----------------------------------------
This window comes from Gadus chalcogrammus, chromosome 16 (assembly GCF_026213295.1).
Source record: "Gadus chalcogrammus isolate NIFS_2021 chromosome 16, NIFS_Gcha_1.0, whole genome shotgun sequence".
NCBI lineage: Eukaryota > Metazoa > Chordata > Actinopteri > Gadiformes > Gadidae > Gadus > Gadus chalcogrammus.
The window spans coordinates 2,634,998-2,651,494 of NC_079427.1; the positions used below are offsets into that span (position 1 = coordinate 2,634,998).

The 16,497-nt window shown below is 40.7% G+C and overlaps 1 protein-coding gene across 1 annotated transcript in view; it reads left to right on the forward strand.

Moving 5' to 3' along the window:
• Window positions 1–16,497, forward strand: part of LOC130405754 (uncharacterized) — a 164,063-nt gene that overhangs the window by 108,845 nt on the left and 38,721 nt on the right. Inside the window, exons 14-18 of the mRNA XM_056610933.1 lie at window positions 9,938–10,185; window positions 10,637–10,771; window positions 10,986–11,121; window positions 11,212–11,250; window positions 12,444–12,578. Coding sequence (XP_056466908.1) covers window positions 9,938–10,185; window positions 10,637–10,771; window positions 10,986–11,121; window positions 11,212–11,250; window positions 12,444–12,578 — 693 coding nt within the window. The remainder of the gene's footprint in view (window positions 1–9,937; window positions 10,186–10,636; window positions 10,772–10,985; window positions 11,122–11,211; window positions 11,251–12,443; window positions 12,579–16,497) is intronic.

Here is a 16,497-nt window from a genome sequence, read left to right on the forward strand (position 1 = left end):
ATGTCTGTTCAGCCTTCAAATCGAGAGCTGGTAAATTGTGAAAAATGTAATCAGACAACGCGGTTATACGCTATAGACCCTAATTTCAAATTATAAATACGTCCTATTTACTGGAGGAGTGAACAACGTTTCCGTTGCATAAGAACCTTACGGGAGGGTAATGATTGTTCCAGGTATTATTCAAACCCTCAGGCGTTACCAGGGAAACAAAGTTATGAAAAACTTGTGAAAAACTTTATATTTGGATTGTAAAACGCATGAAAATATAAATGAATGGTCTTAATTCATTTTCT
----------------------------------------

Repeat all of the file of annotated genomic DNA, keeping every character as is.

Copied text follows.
This window comes from Gadus chalcogrammus, chromosome 16 (assembly GCF_026213295.1).
Source record: "Gadus chalcogrammus isolate NIFS_2021 chromosome 16, NIFS_Gcha_1.0, whole genome shotgun sequence".
NCBI lineage: Eukaryota > Metazoa > Chordata > Actinopteri > Gadiformes > Gadidae > Gadus > Gadus chalcogrammus.
The window spans coordinates 2,634,998-2,651,494 of NC_079427.1; the positions used below are offsets into that span (position 1 = coordinate 2,634,998).

The 16,497-nt window shown below is 40.7% G+C and overlaps 1 protein-coding gene across 1 annotated transcript in view; it reads left to right on the forward strand.

Moving 5' to 3' along the window:
• Window positions 1–16,497, forward strand: part of LOC130405754 (uncharacterized) — a 164,063-nt gene that overhangs the window by 108,845 nt on the left and 38,721 nt on the right. Inside the window, exons 14-18 of the mRNA XM_056610933.1 lie at window positions 9,938–10,185; window positions 10,637–10,771; window positions 10,986–11,121; window positions 11,212–11,250; window positions 12,444–12,578. Coding sequence (XP_056466908.1) covers window positions 9,938–10,185; window positions 10,637–10,771; window positions 10,986–11,121; window positions 11,212–11,250; window positions 12,444–12,578 — 693 coding nt within the window. The remainder of the gene's footprint in view (window positions 1–9,937; window positions 10,186–10,636; window positions 10,772–10,985; window positions 11,122–11,211; window positions 11,251–12,443; window positions 12,579–16,497) is intronic.

Here is a 16,497-nt window from a genome sequence, read left to right on the forward strand (position 1 = left end):
ATGTCTGTTCAGCCTTCAAATCGAGAGCTGGTAAATTGTGAAAAATGTAATCAGACAACGCGGTTATACGCTATAGACCCTAATTTCAAATTATAAATACGTCCTATTTACTGGAGGAGTGAACAACGTTTCCGTTGCATAAGAACCTTACGGGAGGGTAATGATTGTTCCAGGTATTATTCAAACCCTCAGGCGTTACCAGGGAAACAAAGTTATGAAAAACTTGTGAAAAACTTTATATTTGGATTGTAAAACGCATGAAAATATAAATGAATGGTCTTAATTCATTTTCT